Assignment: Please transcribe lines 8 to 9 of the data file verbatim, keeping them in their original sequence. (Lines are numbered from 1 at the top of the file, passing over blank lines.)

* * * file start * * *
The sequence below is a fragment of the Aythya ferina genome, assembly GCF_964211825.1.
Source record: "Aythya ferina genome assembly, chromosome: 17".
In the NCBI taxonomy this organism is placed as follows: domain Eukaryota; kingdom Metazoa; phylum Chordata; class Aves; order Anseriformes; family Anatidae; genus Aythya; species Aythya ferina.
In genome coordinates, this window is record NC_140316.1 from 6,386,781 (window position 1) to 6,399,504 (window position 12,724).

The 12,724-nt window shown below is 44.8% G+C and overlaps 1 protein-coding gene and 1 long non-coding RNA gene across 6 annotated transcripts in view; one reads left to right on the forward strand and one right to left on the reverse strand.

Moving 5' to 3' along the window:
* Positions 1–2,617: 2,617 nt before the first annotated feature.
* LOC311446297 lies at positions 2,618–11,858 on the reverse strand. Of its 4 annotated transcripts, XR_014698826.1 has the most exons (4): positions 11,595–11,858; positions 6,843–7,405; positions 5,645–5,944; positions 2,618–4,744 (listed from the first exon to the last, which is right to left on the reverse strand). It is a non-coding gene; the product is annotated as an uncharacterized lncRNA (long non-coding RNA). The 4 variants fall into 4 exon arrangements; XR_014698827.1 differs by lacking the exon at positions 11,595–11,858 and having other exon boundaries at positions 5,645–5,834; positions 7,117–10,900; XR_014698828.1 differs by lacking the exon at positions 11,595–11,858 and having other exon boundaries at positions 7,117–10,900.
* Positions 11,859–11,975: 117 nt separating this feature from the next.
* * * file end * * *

* LOC311446297 lies at positions 2,618–11,858 on the reverse strand. Of its 4 annotated transcripts, XR_014698826.1 has the most exons (4): positions 11,595–11,858; positions 6,843–7,405; positions 5,645–5,944; positions 2,618–4,744 (listed from the first exon to the last, which is right to left on the reverse strand). It is a non-coding gene; the product is annotated as an uncharacterized lncRNA (long non-coding RNA). The 4 variants fall into 4 exon arrangements; XR_014698827.1 differs by lacking the exon at positions 11,595–11,858 and having other exon boundaries at positions 5,645–5,834; positions 7,117–10,900; XR_014698828.1 differs by lacking the exon at positions 11,595–11,858 and having other exon boundaries at positions 7,117–10,900.
* Positions 11,859–11,975: 117 nt separating this feature from the next.